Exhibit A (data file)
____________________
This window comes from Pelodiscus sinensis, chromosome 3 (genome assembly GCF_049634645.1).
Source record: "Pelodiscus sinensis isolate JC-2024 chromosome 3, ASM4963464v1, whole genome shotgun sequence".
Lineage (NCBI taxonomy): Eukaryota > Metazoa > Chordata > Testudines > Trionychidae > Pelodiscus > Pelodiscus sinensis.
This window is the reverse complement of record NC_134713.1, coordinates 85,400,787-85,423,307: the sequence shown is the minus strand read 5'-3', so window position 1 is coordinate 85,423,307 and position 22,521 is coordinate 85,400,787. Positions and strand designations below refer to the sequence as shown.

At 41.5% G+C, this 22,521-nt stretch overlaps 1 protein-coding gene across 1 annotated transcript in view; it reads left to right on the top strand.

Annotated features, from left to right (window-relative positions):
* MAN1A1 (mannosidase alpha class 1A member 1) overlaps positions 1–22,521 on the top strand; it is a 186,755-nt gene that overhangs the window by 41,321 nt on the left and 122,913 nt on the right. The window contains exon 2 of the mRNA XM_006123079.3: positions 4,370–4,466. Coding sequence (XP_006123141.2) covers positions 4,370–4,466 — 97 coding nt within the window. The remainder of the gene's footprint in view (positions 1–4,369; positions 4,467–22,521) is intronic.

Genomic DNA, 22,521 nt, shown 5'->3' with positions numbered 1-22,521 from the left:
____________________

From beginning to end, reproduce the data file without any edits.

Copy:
This window comes from Pelodiscus sinensis, chromosome 3 (genome assembly GCF_049634645.1).
Source record: "Pelodiscus sinensis isolate JC-2024 chromosome 3, ASM4963464v1, whole genome shotgun sequence".
Lineage (NCBI taxonomy): Eukaryota > Metazoa > Chordata > Testudines > Trionychidae > Pelodiscus > Pelodiscus sinensis.
This window is the reverse complement of record NC_134713.1, coordinates 85,400,787-85,423,307: the sequence shown is the minus strand read 5'-3', so window position 1 is coordinate 85,423,307 and position 22,521 is coordinate 85,400,787. Positions and strand designations below refer to the sequence as shown.

At 41.5% G+C, this 22,521-nt stretch overlaps 1 protein-coding gene across 1 annotated transcript in view; it reads left to right on the top strand.

Annotated features, from left to right (window-relative positions):
* MAN1A1 (mannosidase alpha class 1A member 1) overlaps positions 1–22,521 on the top strand; it is a 186,755-nt gene that overhangs the window by 41,321 nt on the left and 122,913 nt on the right. The window contains exon 2 of the mRNA XM_006123079.3: positions 4,370–4,466. Coding sequence (XP_006123141.2) covers positions 4,370–4,466 — 97 coding nt within the window. The remainder of the gene's footprint in view (positions 1–4,369; positions 4,467–22,521) is intronic.

Genomic DNA, 22,521 nt, shown 5'->3' with positions numbered 1-22,521 from the left: